[ARABIC] GAIA and BFFP Members in Africa Calls for African Leaders to Negotiate on a Strong Global Plastics Treaty ahead of the Second Intergovernmental Negotiating Committee (INC2)in Paris (29 May -2 June 2023)

The global plastics treaty presents Africa with a historic opportunity to address the unique challenges the continent faces from the adverse impacts of the full lifecycle of plastics. At its first session, the intergovernmental negotiating committee (INC1), requested the secretariat to prepare, for consideration by the committee at its second session, a document with potential options for elements towards an international legally binding instrument, based on the submissions of member states, to which 14 African countries submitted individual inputs in addition to the African Group submission on what will form the foundational objectives; core obligations, control measures and implementing elements for the global plastics treaty.

O tratado global de plásticos representa, para África, uma oportunidade histórica para enfrentar os desafios únicos que o continente enfrenta devido aos impactos adversos do ciclo de vida completo dos plásticos. Na sua primeira sessão, o Comité Intergovernamental de Negociação (INC1) solicitou à secretaria que preparasse, para consideração do Comité na sua segunda sessão, um documento com possíveis opções de elementos para um instrumento internacional juridicamente vinculativo, com base nas contribuições dos Estados-Membros, para o qual 14 países Africanos enviaram contribuições individuais, além da apresentação do Grupo Africano sobre o que formará os objectivos fundamentais; obrigações essenciais, medidas de controle e elementos de implementação para o tratado global de plásticos.

A publication highlighting the work and realities of waste pickers in India.

In 2021 we made great strides as a movement and continued to spread awareness on our calls for a just, healthy and zero waste society.

To celebrate our victories, we put together this short region review of the year 2021. We recognise that there were many more highlights to celebrate in the movement, but these are a select few that we have been closely engaging on.

Waste pickers from South Africa, Ghana, Tanzania, Kenya, Morocco and Zambia have demonstrated the common need for official recognition from national and municipal governments, better working conditions, PPE, improved payment for their recovered materials and collection and processing service, and an end to social stigmatisation.

The experience of organising shows that these needs are achievable through building representative organisations that will ensure that their voices are heard in negotiations with governments and demonstrate their value to society.

This requires waste pickers to work collaboratively and embed the principles of democracy, equality and environmental justice in their organised structures. Furthermore, municipalities and national governments need to recognise the value that waste pickers play in diverting waste from the landfills, encouraging recycling where materials re-enter the economy and addressing poverty by providing an income for individuals that have been excluded from the formal economy.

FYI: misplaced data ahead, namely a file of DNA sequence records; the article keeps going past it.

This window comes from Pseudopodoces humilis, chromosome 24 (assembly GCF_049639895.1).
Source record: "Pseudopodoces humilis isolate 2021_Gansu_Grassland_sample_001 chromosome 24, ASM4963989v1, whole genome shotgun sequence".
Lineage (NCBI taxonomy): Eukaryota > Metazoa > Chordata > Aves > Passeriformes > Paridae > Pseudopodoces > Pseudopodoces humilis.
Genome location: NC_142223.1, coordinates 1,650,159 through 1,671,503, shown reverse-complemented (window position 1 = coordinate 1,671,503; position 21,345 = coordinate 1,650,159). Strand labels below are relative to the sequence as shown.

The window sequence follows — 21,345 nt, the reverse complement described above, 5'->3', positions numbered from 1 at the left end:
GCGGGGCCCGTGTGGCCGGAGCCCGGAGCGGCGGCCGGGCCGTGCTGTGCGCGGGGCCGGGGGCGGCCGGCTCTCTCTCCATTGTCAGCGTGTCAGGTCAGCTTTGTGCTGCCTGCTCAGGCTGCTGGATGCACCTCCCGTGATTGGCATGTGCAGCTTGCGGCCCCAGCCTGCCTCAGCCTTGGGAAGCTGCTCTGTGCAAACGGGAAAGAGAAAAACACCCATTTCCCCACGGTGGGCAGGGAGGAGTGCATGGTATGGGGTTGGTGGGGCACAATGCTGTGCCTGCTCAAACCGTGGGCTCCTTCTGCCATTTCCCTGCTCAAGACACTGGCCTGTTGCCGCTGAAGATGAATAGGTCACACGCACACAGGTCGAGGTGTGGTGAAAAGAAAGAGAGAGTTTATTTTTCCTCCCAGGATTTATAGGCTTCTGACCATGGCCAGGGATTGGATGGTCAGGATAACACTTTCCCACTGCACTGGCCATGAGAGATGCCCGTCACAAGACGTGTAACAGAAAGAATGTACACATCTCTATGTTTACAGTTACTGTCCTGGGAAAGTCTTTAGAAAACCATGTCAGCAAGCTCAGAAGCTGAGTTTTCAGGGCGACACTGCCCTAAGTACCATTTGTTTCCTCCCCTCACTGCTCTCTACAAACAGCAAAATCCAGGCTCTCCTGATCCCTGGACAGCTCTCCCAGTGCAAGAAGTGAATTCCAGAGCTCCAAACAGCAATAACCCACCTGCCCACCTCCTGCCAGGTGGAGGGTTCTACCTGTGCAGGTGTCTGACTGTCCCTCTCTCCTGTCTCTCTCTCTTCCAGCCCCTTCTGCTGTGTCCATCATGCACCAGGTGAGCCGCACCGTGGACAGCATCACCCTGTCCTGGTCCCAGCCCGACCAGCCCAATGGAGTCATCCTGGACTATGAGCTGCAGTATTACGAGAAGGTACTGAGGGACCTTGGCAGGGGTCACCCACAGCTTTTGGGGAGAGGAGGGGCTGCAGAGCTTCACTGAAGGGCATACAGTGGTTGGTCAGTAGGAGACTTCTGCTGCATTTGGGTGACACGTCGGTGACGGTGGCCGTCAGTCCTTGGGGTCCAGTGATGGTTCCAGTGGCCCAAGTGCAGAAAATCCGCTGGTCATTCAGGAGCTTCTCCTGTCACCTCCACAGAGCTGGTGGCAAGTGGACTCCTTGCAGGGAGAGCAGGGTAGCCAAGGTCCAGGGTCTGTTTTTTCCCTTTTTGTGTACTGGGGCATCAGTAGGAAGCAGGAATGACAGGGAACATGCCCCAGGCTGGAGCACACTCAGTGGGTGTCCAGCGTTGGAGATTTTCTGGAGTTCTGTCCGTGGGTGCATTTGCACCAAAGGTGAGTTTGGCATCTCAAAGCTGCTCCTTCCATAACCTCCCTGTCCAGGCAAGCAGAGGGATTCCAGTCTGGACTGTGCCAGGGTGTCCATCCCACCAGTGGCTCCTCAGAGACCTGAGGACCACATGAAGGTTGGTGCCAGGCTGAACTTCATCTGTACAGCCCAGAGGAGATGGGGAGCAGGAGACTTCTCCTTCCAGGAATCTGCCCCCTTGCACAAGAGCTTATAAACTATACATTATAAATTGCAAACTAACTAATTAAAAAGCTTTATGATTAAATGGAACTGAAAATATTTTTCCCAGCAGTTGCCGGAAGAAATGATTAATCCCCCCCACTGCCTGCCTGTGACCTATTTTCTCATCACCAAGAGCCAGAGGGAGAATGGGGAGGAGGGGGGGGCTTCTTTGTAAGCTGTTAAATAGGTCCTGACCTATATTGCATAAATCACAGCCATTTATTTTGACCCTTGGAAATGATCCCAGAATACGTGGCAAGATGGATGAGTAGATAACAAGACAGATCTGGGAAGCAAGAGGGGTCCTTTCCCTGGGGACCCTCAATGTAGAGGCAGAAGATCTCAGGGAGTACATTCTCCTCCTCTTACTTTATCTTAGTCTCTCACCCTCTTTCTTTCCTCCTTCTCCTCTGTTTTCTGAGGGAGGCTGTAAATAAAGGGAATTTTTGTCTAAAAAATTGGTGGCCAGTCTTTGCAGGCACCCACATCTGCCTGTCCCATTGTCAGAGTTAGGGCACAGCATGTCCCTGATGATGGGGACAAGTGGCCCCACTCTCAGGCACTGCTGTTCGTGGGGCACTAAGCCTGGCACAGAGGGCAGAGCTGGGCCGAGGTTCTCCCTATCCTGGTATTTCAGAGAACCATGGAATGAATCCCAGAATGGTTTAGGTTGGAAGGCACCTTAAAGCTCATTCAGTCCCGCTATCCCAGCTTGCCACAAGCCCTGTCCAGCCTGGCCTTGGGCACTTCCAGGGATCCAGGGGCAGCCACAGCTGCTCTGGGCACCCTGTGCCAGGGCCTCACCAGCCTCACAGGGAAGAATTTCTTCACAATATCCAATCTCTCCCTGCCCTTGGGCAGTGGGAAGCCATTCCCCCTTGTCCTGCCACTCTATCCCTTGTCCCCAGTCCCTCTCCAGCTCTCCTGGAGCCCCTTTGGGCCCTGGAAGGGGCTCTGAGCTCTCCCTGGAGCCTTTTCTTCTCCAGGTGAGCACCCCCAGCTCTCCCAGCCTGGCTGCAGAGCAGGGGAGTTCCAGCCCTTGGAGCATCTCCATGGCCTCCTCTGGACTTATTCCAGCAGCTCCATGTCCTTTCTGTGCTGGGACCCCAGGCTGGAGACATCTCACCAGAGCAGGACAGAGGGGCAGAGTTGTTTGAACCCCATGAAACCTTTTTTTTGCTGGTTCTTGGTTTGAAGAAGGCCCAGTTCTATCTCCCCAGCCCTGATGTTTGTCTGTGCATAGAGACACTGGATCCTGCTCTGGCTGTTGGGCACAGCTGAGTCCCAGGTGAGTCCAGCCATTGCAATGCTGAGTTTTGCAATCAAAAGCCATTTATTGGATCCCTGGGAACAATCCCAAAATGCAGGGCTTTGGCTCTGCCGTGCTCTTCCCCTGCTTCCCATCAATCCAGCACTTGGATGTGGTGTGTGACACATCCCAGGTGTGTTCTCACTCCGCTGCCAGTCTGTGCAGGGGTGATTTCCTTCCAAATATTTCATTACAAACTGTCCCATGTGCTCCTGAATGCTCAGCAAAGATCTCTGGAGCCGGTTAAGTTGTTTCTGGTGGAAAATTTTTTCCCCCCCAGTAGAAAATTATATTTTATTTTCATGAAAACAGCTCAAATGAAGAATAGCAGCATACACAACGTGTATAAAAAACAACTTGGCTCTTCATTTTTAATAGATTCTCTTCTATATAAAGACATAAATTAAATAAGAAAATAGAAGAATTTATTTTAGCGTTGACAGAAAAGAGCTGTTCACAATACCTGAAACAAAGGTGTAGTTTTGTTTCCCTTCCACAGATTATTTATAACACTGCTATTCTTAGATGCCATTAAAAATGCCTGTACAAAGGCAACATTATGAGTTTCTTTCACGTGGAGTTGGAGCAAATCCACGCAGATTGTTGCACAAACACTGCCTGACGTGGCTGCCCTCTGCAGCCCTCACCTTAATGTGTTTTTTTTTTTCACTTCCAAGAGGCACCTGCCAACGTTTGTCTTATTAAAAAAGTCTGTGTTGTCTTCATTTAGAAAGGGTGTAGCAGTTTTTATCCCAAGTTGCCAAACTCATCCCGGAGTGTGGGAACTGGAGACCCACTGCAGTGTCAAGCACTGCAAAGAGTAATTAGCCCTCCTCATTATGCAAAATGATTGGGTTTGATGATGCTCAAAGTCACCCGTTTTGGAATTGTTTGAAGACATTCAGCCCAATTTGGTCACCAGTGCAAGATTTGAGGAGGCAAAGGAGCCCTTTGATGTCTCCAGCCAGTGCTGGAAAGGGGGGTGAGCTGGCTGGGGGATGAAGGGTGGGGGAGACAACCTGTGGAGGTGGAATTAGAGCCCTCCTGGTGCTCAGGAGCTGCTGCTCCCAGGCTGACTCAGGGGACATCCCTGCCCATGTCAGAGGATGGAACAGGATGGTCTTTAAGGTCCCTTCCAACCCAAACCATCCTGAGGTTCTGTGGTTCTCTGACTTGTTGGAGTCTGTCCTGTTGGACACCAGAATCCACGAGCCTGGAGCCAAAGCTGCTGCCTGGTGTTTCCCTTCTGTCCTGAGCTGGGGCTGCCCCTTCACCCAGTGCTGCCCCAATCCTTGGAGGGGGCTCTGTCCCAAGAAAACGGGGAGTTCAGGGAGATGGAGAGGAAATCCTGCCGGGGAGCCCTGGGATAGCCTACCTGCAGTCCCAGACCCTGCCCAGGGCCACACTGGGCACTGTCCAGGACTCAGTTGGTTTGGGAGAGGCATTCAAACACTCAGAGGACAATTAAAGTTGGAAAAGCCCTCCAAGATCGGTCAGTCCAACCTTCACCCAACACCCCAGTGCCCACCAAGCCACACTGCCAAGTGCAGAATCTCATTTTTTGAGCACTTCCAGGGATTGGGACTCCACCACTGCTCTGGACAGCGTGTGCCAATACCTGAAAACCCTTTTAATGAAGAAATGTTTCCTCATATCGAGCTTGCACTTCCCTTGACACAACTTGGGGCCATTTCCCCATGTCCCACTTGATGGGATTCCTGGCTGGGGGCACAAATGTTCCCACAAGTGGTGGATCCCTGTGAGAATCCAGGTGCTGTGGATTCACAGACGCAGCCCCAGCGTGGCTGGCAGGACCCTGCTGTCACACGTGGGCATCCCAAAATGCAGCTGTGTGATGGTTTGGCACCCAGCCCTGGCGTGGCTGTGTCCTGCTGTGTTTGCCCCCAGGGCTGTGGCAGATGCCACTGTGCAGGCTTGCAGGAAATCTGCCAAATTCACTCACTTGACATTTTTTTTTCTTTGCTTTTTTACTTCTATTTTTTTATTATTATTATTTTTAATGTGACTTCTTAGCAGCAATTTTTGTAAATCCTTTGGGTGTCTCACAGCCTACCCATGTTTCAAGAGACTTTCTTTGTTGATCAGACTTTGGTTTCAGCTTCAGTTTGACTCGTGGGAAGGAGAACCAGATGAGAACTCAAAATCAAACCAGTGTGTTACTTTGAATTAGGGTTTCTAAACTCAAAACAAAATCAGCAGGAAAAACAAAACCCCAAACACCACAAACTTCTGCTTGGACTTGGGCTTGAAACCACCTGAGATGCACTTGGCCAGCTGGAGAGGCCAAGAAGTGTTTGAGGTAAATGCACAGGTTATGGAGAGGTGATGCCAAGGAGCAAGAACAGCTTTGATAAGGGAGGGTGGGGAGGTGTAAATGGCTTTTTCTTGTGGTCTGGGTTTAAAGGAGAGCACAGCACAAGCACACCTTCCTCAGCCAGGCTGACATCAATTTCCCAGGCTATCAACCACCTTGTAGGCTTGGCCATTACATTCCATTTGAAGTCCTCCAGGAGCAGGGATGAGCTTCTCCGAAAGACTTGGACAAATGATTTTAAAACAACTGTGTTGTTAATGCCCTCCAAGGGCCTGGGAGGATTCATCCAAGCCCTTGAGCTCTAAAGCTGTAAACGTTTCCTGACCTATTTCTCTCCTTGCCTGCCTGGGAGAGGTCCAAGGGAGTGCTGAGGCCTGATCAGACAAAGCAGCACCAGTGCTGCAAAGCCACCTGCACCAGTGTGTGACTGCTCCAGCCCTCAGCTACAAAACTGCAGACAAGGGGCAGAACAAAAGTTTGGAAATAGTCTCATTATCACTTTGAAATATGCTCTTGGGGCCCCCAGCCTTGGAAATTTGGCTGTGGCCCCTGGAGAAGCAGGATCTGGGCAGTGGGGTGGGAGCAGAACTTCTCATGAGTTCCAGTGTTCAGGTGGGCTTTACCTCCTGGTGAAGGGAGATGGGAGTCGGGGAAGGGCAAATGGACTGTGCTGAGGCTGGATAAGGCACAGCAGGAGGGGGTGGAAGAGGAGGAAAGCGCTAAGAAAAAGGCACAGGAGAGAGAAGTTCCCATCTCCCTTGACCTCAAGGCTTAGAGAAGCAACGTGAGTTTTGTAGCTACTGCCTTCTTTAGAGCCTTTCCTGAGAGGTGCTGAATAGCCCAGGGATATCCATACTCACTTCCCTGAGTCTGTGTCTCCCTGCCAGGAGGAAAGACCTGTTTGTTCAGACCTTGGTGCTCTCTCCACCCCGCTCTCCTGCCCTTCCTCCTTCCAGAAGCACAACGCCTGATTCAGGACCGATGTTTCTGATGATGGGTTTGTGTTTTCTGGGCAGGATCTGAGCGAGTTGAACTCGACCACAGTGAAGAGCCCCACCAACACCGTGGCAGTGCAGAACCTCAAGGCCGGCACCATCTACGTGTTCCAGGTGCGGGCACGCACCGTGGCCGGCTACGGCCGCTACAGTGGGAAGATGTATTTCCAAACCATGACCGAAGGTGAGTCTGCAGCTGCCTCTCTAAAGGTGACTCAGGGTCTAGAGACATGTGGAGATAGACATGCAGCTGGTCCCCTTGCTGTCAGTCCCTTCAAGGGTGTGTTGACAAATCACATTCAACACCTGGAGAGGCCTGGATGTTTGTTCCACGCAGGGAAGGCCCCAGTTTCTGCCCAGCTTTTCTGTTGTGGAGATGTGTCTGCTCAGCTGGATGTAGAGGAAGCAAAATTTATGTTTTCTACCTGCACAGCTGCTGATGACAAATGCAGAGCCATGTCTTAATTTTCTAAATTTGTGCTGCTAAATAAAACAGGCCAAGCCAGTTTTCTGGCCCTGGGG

For decades, U.S. cities have collected mixed plastic in recycling programs in an unsuccessful attempt to solve the plastic waste crisis. Analyzing the municipal solid waste (MSW) streams of five U.S. cities, this new report sheds light on the different ways legitimate recycling efforts are undermined, and how the simplest and most ethical solution to our plastic problem is to remove all non-recyclable plastic from the system.

Zero waste is a crucial component of a regenerative economy with the potential to safeguard public health, create good jobs, support local economies, and mitigate climate change.

Between January and August 2020, the United States shipped 44,173 tons of plastic waste, the same tonnage as almost 300 blue whales, to 15 Latin American countries, approximately 35 containers per day. An investigative report by GAIA LAC (Latin America and the Caribbean) members reveals the untold story of how the United States is exporting its plastic problems to Latin America–disregarding international and national laws–and the harm that it’s causing to the Latin American people and environment. The Executive Summary of the report, including its key findings, has been translated into English.

If our cities and communities are to fully recover and rebuild from the ashes of the broken system we find ourselves in, we must pivot away from extractive indutry and create zero waste systems that hold strong when disaster strikes. Our members around the country are demonstrating that zero waste is an essential part of a Just Recovery.